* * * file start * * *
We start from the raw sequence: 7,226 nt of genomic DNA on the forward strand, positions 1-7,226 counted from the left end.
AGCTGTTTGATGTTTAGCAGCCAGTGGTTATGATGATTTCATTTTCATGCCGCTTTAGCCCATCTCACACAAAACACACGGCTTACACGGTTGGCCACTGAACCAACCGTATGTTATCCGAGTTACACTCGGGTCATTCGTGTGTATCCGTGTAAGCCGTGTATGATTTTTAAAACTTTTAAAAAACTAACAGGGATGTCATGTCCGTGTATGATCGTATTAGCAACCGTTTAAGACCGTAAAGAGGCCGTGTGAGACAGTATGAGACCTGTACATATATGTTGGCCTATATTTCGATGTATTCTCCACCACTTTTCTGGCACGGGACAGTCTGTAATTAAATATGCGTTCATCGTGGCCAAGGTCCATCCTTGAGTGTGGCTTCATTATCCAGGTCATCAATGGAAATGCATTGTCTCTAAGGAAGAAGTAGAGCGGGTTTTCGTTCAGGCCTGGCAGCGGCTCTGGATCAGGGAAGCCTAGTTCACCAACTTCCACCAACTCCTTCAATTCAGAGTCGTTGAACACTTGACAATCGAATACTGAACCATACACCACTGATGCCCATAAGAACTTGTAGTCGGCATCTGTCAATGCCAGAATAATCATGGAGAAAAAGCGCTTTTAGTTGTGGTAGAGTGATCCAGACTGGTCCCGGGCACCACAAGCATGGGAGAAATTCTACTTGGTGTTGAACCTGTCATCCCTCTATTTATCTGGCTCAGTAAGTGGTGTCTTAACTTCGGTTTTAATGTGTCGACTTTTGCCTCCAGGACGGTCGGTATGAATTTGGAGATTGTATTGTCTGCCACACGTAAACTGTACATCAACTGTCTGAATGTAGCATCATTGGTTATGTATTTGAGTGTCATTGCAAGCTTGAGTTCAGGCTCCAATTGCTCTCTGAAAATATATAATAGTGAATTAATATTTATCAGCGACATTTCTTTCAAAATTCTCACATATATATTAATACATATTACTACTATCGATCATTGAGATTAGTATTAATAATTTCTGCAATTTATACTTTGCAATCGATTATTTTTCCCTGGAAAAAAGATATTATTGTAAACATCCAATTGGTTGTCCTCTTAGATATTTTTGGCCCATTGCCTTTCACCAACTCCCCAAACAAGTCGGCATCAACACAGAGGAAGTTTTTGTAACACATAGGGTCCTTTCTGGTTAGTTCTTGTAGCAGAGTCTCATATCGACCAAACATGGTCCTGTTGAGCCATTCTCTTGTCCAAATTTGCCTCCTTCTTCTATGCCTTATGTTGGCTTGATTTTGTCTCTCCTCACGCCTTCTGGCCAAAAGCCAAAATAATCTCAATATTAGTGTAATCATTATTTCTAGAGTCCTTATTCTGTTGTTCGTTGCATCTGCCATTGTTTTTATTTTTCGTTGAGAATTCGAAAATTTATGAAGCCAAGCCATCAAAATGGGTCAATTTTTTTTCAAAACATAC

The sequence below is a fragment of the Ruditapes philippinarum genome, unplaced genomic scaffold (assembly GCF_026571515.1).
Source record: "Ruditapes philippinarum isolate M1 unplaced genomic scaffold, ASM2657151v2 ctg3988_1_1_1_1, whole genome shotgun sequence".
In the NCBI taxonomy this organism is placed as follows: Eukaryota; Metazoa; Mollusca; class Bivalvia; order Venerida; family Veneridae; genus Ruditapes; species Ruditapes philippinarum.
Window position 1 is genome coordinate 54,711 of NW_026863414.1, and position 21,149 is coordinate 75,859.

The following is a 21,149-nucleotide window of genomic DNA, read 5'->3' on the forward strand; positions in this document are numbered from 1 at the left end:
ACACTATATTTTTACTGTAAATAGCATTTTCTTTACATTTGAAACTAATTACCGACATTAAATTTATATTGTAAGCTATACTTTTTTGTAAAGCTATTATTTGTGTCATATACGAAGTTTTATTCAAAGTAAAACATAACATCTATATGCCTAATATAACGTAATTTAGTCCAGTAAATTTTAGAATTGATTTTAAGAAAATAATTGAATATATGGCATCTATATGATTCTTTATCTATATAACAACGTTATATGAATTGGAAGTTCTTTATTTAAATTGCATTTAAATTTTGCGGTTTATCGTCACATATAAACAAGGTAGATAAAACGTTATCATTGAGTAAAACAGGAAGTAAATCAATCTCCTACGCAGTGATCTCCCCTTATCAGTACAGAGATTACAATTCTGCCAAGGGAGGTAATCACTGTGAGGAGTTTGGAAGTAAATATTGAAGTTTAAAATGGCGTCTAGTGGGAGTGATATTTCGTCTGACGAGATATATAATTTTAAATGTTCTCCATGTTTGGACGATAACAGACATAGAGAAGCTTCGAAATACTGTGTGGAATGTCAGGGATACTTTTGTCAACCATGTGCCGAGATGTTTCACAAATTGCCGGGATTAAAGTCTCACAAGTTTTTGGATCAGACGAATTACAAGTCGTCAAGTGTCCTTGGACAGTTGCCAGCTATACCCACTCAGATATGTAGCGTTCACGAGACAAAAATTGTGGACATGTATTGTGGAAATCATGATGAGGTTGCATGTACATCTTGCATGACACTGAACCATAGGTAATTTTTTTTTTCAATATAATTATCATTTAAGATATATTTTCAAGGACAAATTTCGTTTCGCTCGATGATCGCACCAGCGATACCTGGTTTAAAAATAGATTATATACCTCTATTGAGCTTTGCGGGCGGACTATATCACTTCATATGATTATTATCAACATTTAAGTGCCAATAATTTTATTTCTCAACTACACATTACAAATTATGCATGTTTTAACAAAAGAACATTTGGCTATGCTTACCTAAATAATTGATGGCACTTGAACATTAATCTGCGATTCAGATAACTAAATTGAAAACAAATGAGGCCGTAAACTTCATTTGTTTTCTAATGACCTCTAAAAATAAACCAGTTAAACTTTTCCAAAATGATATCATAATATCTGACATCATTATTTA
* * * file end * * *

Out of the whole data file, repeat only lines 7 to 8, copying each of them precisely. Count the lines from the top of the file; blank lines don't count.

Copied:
The following is a 21,149-nucleotide window of genomic DNA, read 5'->3' on the forward strand; positions in this document are numbered from 1 at the left end:
ACACTATATTTTTACTGTAAATAGCATTTTCTTTACATTTGAAACTAATTACCGACATTAAATTTATATTGTAAGCTATACTTTTTTGTAAAGCTATTATTTGTGTCATATACGAAGTTTTATTCAAAGTAAAACATAACATCTATATGCCTAATATAACGTAATTTAGTCCAGTAAATTTTAGAATTGATTTTAAGAAAATAATTGAATATATGGCATCTATATGATTCTTTATCTATATAACAACGTTATATGAATTGGAAGTTCTTTATTTAAATTGCATTTAAATTTTGCGGTTTATCGTCACATATAAACAAGGTAGATAAAACGTTATCATTGAGTAAAACAGGAAGTAAATCAATCTCCTACGCAGTGATCTCCCCTTATCAGTACAGAGATTACAATTCTGCCAAGGGAGGTAATCACTGTGAGGAGTTTGGAAGTAAATATTGAAGTTTAAAATGGCGTCTAGTGGGAGTGATATTTCGTCTGACGAGATATATAATTTTAAATGTTCTCCATGTTTGGACGATAACAGACATAGAGAAGCTTCGAAATACTGTGTGGAATGTCAGGGATACTTTTGTCAACCATGTGCCGAGATGTTTCACAAATTGCCGGGATTAAAGTCTCACAAGTTTTTGGATCAGACGAATTACAAGTCGTCAAGTGTCCTTGGACAGTTGCCAGCTATACCCACTCAGATATGTAGCGTTCACGAGACAAAAATTGTGGACATGTATTGTGGAAATCATGATGAGGTTGCATGTACATCTTGCATGACACTGAACCATAGGTAATTTTTTTTTTCAATATAATTATCATTTAAGATATATTTTCAAGGACAAATTTCGTTTCGCTCGATGATCGCACCAGCGATACCTGGTTTAAAAATAGATTATATACCTCTATTGAGCTTTGCGGGCGGACTATATCACTTCATATGATTATTATCAACATTTAAGTGCCAATAATTTTATTTCTCAACTACACATTACAAATTATGCATGTTTTAACAAAAGAACATTTGGCTATGCTTACCTAAATAATTGATGGCACTTGAACATTAATCTGCGATTCAGATAACTAAATTGAAAACAAATGAGGCCGTAAACTTCATTTGTTTTCTAATGACCTCTAAAAATAAACCAGTTAAACTTTTCCAAAATGATATCATAATATCTGACATCATTATTTA